• The potential for digitisation of some elements of the workshop – for example, in his case, Mentimeter was used to pose questions to develop the spider graph element of the process. In a break with ABC tradition, he also discussed that instead of using the standard printed storyboard poster, he used the University of Ottowa’s Course Structuring Tool as an online spreadsheet for each team to develop a storyboard. 
  • The value of developing a storyboard that acts as a concrete foundation for the design.
  • The potential of ABC for identifying where further academic development or digital competency professional development may be required.

Interestingly, David’s workshop also drew from a number of other frameworks (the OULDI Course Features cards, for example) and his group also ran over time in completing the storyboard. It is also worth noting what he might do differently next time, as outlined in the image below:

UL lessons learned






Webinar 3 January 15th

In this session, Dr Carina Ginty of Galway-Mayo Institute of Technology (GMIT) stepped us through their extensive implementation of the ABC LD approach. Since 2018 ABC workshops have been run across four GMIT campuses for the benefit of programme teams in multiple disciplines including business, IT, hospitality, sports science, furniture design, creative arts and more. By January, 200+ staff had engaged with the method which has also been integrated into their PG Certificate and Diploma in Teaching & Learning. It is also woven into that institution’s processes for programmes moving to blended or online delivery.

Specific adaptations described by Carina included:

  • Inclusion of additional supports within an extended workshop format, including guidance and resources on writing learning outcomes and understanding assessment & feedback concepts.
  • Inclusion of learning outcomes-oriented game activities to help create correctly worded outcomes, select appropropriate learning activities, and align with assessment ideas.
  • Inclusion of Online Course Design Scorecard/Rubric, currently in pilot phase.

GMIT tailored workshop resourcesGMIT ABC workshop format






Webinar 4 – March 11th

In this session, Dr Briony Supple of University College Cork (UCC) explained how they have been using the ABC approach. The university’s move to the Canvas VLE was a major driver for adoption of ABC as was the embedding of the Connected Curriculum at UCC (comprised of Research Based teaching, Employability, Sustainability, Trans & Interdisciplinarity, Global Reach, and Community Engagement). By the time of the Swap Shop webinar in March, some of their experiences of ABC included:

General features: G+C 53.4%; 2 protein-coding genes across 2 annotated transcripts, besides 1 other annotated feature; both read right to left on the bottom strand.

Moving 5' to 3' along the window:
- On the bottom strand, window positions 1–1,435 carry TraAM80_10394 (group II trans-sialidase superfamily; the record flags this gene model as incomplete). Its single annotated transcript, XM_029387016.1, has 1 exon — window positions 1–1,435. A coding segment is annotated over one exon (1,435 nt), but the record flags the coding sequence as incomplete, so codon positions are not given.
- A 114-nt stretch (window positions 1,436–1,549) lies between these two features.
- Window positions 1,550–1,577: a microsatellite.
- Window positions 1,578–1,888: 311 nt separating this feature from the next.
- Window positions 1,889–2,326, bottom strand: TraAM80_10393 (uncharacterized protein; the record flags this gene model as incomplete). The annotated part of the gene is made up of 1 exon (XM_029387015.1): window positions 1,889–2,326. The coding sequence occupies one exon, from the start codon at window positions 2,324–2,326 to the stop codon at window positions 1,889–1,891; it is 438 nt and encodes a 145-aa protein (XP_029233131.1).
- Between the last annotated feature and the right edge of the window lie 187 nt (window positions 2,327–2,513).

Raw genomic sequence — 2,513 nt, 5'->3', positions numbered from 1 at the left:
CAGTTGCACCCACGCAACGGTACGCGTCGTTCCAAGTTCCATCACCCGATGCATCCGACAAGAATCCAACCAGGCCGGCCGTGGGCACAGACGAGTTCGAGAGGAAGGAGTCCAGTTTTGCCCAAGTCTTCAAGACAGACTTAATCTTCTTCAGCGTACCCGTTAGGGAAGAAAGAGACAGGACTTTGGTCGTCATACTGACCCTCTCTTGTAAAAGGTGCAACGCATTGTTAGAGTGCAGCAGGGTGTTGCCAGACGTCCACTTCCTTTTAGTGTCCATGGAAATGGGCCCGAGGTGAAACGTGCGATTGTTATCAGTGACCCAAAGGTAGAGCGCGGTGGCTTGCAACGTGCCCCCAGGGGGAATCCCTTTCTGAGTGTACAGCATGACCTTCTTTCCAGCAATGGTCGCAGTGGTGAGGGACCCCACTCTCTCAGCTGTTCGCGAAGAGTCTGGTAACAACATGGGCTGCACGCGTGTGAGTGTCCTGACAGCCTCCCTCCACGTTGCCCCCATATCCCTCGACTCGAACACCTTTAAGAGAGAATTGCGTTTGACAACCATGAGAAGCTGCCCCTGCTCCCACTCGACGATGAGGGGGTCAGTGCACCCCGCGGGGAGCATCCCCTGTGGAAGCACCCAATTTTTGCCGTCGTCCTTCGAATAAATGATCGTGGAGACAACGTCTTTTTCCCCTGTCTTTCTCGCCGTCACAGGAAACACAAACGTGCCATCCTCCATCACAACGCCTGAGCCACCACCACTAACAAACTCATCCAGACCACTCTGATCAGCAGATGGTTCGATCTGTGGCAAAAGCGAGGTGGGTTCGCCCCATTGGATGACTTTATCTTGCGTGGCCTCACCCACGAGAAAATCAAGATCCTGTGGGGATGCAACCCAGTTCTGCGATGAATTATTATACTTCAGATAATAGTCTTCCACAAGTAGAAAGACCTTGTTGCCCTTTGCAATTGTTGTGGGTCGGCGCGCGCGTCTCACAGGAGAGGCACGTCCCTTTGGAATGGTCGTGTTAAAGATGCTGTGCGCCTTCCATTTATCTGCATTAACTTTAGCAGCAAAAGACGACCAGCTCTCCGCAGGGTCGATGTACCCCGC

• Use of the method in a range of international contexts (including Tokyo, thanks to HEA Mobility Grant) and in a partnership with final year students in a BComm International with Hispanic Studies programme.
  • Confirmation that the clear terminology of the framework is “extremely useful” especially to non-native English speakers.

Feedback of ABC LD - terminology is useful






  • Suggestion that sometimes more frontloading in advance of ABC sessions may be needed. Briony identified the Curriculum Stocktake idea featured in an Online Planning Guide by University of Tasmania (UTAS) as a potentially useful tool to help plan the learning experience and think through some ideas before the workshop itself. 
  • Use of ABC’s spider graph concept in another context as a reflective prompt when asking teachers to reflect on a teaching session within their own practice – Briony explained how she got staff to map out the learning types of a session on a spider graph and asked them how they might adjust that in future.

Reflective prompts for use with Spider Graph






Overall, the four events promoted the sharing of approaches from multiple contexts in what we hope was a welcoming and accessible way. A huge thanks again is due to all the speakers who contributed to these sessions. As so many institutions will almost certainly have modified/extended their existing approaches further in response to Covid-19, the value and benefit of continuing to share experiences is clear.  If you are interested in participating in a Swap Shop, please
join the group. The date of the next Swap Shop session will be announced over the upcoming academic year.

Learning our ABCs: Project update on lessons learned so far at DCU

It seems safe to state that there are challenges in learning design that almost all institutions face: limited staff time, a modular focus, and a tendency towards ‘lone ranger’ thinking to name just some of the potential barriers to successful course design. These types of challenges have significantly influenced the team-based ABC methodology developed originally by Clive Young and Nataša Perović of University College London (UCL) which continues to grow in popular use worldwide as a model for blended learning design.